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Babbitt v. Sweet Home Chapter of Communities for a Great Oregon: A Clarion Call for Property Rights Advocates

September 1995

Citation: ELR 10478

Author: Beth S. Ginsberg

Editors' Summary: Property rights advocates implicitly complained in Babbitt v. Sweet Home Chapter of Communities for a Great Oregon that a Fish and Wildlife Service regulation that aimed to protect endangered and threatened species by defining "harm" to include habitat modification impinged on their rights as private landowners by asking them to share with the government responsibility for protecting such species. The U.S. Supreme Court upheld the regulation as reasonable given the relevant language of the Endangered Species Act. The reasoning of the Court's majority, concurring, and dissenting opinions mirrors the property rights debate currently before the 104th Congress. The decision will likely impact the debate, serving as the "poster child" for those seeking to reverse what many argue has been successful, bipartisan implementation of the Act. In this Article, the author reviews the Act and the Supreme Court's opinions in Sweet Home, and analyzes the decision's likely impact on the property rights debate as it relates to the Act. The author concludes that the zeal of the 104th Congress will likely overcome the results of the Supreme Court's decision.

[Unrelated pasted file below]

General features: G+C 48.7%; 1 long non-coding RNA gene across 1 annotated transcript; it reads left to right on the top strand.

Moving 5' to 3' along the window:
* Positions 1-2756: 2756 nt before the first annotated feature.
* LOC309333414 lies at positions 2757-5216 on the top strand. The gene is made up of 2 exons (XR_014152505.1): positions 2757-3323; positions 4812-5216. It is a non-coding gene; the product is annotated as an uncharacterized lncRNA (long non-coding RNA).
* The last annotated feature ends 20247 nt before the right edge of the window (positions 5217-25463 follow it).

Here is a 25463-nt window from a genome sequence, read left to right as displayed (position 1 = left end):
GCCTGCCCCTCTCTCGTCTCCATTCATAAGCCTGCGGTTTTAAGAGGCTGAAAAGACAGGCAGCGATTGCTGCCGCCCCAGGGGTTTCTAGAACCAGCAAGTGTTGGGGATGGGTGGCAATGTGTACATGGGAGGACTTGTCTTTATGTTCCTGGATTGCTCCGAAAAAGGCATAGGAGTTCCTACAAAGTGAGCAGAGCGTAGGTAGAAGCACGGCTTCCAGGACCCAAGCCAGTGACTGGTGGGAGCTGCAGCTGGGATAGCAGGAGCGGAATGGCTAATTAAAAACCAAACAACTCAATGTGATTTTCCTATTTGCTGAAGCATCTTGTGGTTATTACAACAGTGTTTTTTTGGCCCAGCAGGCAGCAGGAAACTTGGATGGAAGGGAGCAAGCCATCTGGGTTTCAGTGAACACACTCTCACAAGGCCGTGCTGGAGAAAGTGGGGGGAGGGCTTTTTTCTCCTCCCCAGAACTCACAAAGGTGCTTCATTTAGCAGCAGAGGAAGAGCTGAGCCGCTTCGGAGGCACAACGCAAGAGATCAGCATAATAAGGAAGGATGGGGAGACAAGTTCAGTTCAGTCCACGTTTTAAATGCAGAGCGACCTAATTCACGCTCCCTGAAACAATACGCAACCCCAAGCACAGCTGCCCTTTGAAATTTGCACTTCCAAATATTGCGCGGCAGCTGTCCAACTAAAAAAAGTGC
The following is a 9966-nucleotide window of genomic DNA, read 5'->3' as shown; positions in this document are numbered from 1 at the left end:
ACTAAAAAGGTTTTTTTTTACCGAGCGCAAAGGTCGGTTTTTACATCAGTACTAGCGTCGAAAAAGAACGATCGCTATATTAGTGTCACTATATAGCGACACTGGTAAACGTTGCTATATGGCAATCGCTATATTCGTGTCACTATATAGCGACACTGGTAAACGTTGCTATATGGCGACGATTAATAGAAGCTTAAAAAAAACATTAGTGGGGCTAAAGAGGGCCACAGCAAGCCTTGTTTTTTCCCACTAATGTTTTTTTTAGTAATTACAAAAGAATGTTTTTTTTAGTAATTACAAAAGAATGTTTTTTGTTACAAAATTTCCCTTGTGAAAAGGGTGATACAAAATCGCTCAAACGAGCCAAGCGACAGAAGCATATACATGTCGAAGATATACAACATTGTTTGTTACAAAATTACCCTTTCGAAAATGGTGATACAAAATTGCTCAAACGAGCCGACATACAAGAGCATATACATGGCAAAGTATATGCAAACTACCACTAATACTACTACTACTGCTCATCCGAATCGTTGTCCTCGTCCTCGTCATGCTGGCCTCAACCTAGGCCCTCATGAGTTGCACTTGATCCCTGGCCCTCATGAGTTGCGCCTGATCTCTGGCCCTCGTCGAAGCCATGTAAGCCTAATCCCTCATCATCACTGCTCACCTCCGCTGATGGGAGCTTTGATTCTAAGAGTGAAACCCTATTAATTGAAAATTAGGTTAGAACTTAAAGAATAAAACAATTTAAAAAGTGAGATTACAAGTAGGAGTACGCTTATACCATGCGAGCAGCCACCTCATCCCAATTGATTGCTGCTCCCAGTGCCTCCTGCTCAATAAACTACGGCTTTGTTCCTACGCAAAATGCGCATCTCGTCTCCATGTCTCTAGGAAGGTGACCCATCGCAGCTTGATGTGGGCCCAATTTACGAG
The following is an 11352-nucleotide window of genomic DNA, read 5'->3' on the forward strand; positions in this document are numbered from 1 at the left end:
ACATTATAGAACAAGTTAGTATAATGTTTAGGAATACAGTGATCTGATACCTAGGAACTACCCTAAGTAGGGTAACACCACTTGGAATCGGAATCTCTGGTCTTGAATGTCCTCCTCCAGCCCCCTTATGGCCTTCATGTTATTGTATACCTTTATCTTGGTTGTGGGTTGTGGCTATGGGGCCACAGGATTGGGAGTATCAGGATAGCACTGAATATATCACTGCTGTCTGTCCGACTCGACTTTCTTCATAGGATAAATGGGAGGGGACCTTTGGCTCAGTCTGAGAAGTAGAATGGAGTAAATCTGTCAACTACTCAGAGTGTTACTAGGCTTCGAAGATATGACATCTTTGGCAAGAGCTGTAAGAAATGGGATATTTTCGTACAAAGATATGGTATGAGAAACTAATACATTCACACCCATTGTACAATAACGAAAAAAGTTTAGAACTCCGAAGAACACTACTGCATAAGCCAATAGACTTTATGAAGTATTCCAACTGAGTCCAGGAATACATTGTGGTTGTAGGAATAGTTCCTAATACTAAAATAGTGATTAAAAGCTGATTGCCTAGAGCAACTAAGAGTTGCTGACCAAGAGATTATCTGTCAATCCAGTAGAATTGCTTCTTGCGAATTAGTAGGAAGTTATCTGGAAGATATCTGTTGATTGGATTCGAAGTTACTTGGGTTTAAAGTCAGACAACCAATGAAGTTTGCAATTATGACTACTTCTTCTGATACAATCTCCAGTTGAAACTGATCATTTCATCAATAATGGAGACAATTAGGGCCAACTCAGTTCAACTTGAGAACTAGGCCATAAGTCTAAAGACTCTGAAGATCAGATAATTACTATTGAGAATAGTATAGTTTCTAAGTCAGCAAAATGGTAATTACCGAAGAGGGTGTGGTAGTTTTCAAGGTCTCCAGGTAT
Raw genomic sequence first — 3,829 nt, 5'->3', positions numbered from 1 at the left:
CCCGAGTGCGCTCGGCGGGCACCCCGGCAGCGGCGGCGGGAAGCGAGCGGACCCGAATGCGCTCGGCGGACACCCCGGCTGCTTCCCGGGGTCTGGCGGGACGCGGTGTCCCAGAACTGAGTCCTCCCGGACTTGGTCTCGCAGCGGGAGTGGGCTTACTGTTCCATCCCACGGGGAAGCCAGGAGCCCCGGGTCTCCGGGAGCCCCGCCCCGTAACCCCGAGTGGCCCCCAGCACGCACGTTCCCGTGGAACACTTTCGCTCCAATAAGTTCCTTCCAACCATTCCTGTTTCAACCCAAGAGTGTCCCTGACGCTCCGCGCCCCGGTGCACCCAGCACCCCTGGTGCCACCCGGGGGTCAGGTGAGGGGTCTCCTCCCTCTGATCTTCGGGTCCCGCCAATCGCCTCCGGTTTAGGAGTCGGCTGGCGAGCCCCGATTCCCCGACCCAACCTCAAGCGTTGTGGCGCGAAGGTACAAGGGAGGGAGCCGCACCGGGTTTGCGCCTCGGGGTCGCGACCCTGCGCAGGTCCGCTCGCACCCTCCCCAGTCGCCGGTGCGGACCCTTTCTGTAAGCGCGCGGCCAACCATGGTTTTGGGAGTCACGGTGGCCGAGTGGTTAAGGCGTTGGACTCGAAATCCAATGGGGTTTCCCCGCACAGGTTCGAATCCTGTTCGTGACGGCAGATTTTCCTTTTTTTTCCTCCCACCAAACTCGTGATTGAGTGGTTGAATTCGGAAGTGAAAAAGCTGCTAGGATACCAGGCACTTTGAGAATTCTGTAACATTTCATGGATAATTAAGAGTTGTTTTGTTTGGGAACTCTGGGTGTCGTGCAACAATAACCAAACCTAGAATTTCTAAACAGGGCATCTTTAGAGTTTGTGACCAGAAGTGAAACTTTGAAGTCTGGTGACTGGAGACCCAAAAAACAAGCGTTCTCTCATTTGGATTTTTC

Ms. Ginsberg is a partner in the D.C. office of Bogle & Gates. Her practice includes litigation, counseling, legislative, and regulatory activities under all environmental and natural resource statutes. Ms. Ginsberg has also served as the Senior Advisor to the U.S. Environmental Protection Agency's Assistant Administrator for the Office of Solid Waste and Emergency Response. Ms. Ginsberg also held a trial attorney position with the environmental defense section of the Environment Division of the U.S. Department of Justice.